For disaggregate (customer-level) analysis, the tools and techniques used to study consumer panels are also applicable for retail analytics. The focus of analysis however shifts from brands to outlets.
The range of analysis includes:
The case example, “Evaluation of opening of new petrol station”, which comes later in this chapter, illustrates the application of some of these analysis.
Note that data confined to the retailer’s own transactions, as is the case with loyalty panels, curtails the scope of the analysis. The analysis is then restricted in context to the retailer’s customers and their transactions at the retailer’s outlets.
For example, penetration would be redefined as proportion of loyalty card holders. The analysis of gain–loss between stores will not be able to capture switching between competing chains. Forecasts would be confined within the boundaries of the retail chain. And metrics such as loyalty and propensity cannot be computed. Both these measures require an assessment of customers’ transaction across the entire market.
In the FMCG sector, where they are prevalent, consumer panels provide a holistic view of the market and work well for most of the above analysis. They are however expensive to set up and maintain, and sample sizes would tend to be relatively small compared to sales transaction data or loyalty panel data.
Note: To find content on MarketingMind type the acronym ‘MM’ followed by your query into the search bar. For example, if you enter ‘mm consumer analytics’ into Chrome’s search bar, relevant pages from MarketingMind will appear in Google’s result pages.
Marketing has changed. More so in practical terms, and marketing education is lagging.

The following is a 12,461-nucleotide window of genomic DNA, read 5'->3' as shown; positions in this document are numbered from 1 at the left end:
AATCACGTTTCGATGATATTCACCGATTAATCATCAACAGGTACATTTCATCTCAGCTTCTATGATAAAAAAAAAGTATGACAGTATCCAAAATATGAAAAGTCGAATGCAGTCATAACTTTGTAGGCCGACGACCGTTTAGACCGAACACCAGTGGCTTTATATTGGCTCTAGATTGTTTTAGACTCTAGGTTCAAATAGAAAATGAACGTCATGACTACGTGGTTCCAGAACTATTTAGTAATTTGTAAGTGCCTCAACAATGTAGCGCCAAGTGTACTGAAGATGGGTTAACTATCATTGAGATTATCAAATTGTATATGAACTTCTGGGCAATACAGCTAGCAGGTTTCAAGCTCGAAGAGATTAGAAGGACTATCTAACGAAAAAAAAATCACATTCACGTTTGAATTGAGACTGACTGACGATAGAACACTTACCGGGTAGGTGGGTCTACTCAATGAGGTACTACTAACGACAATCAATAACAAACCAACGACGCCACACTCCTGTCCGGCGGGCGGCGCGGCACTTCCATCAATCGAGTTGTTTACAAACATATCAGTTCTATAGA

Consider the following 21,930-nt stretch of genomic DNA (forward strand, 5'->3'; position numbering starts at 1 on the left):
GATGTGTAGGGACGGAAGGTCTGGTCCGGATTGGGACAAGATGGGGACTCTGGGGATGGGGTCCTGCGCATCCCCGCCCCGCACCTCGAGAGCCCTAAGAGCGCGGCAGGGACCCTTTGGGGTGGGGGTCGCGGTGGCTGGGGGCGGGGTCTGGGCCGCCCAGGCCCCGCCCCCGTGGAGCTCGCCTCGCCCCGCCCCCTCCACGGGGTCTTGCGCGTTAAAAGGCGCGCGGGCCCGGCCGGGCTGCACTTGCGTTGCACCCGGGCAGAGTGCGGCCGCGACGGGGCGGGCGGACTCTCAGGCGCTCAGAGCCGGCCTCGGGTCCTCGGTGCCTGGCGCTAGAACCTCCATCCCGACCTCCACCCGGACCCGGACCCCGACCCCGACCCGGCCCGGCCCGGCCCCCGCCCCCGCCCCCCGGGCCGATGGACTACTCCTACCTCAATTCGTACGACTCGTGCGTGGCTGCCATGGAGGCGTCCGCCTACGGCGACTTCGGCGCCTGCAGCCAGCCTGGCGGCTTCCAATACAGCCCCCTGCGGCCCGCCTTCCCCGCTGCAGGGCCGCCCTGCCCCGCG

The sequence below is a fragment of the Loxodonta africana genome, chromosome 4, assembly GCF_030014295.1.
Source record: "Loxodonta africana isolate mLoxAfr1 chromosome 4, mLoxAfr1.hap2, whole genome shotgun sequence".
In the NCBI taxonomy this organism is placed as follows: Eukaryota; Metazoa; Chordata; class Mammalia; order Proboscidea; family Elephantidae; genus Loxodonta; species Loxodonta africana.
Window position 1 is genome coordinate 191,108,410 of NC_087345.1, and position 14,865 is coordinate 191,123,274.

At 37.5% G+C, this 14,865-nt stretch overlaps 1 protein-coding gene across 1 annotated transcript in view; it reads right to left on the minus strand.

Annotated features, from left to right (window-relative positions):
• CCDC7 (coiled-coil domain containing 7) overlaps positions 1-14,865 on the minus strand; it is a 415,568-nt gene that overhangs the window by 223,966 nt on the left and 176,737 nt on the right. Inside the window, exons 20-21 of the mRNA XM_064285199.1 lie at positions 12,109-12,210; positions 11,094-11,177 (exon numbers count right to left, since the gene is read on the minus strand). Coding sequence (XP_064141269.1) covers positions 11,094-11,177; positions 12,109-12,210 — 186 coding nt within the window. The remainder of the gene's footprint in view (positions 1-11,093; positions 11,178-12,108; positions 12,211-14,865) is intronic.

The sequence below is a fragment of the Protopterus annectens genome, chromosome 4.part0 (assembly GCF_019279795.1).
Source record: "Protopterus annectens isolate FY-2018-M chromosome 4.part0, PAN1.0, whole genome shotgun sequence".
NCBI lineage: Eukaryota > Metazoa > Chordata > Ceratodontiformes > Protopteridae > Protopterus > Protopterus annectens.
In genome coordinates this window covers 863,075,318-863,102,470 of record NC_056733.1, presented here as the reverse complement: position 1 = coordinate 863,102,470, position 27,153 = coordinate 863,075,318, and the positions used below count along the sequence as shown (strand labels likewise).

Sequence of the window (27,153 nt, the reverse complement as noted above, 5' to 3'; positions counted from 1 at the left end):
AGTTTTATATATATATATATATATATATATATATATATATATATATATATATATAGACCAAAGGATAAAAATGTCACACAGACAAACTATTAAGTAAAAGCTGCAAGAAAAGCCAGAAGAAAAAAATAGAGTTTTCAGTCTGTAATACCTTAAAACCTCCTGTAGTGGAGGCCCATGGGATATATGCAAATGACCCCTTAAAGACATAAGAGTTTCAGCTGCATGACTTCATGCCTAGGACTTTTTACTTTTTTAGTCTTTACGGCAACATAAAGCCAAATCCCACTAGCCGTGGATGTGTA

The fundamental change lies in the application of analytics and research. Every aspect of the marketing mix can be sensed, tracked and measured.
That does not mean that marketers need to become expert statisticians. We don't need to learn to develop marketing mix models or create perceptual maps. But we should be able to understand and interpret them.
MarketingMind helps. But the real challenge lies in developing expertise in the interpretation and the application of market intelligence.
The Destiny market simulator was developed in response to this challenge. Traversing business years within days, it imparts a concentrated dose of analytics-based strategic marketing experiences.
Like fighter pilots, marketers too can be trained with combat simulators that authentically reflect market realities.
But be careful. There are plenty of toys that masquerade as simulators.
Destiny is unique. It is an authentic FMCG (CPG) market simulator that accurately imitates the way consumers shop, and replicates the reports and information that marketers use at leading consumer marketing firms.
While in a classroom setting you are pitted against others, as an independent learner, you get to play against the computer. Either way you learn to implement effective marketing strategies, develop an understanding of what drives store choice and brand choice, and become proficient in the use of market knowledge and financial data for day-to-day business decisions.